Chapter 1 : Guardian
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This had been the hermit’s answer, when Godric had asked if there really were those who could see things to come. It was just one of a hundred, even a thousand questions he had asked, and there were still a thousand more waiting to be answered.
“The hill of lights? What hill of lights?”
But the hermit had not said more, thinking (perhaps hoping) that Godric would let the matter go. He had not reckoned, however, on his protégé’s fierce will. Godric held onto the subject of seers like a hound with a rabbit in its jaws, unable to rest until he knew what his own future held. And when the hermit refused to indulge his pleas for more information, Godric decided that he would find the hill of lights himself.
He told no one of his plan; it would have undoubtedly raised questions that he could not answer freely. For Godric was a member of a feared breed; he had been blessed (cursed) with the power of magic. He did not know how it had happened or why, and he had spent most of his fourteen years hiding it from the people closest to him. Magic in any form was punishable by a swift death, and Godric knew that Lord Gryffindor did not take the law lightly. The fact that this lord was Godric’s own father might make a difference, but it might not, and Godric was unwilling to put that to the test.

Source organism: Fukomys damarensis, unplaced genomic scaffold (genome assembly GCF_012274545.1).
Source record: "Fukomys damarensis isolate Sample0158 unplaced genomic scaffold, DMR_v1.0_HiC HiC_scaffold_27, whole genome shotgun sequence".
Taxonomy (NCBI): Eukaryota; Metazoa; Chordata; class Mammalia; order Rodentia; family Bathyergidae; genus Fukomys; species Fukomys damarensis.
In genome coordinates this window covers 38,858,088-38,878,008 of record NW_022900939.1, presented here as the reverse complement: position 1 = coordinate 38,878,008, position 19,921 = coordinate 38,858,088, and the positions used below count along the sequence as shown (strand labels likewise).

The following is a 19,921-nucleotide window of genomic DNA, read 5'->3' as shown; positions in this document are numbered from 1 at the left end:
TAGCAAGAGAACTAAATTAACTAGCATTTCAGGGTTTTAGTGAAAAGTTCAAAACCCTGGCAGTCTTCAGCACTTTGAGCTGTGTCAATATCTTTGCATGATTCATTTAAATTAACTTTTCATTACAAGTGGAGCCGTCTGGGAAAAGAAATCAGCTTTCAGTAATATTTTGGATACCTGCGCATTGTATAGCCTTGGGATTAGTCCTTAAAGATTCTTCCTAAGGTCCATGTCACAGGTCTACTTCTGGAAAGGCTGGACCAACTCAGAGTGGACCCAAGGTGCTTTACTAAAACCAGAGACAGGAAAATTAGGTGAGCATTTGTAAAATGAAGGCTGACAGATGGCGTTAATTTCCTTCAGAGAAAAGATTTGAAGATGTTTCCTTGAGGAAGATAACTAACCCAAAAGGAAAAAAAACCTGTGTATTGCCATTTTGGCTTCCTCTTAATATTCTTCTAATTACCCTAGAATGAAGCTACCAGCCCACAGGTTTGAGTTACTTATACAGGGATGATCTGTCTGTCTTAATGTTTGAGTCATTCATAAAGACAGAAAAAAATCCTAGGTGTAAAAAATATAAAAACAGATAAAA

He had shared his forbidden gifts with exactly two people, neither of whom were part of the Gryffindor household. The hermit was one. It was this man who had made Godric’s wand, and taught him much of what he knew about the technique of magic. Thanks to the hermit’s teaching, Godric had learned to control the flood of power running through him.
The other was Helga Hufflepuff, a girl of the traveling folk that came to settle in his father’s holding every summer. She was like him, as the hermit was. Once they had discovered their common link, the two had quickly become inseparable, despite a difference in age of just over two years. Time with Helga was a refuge, for with her he could be his whole self.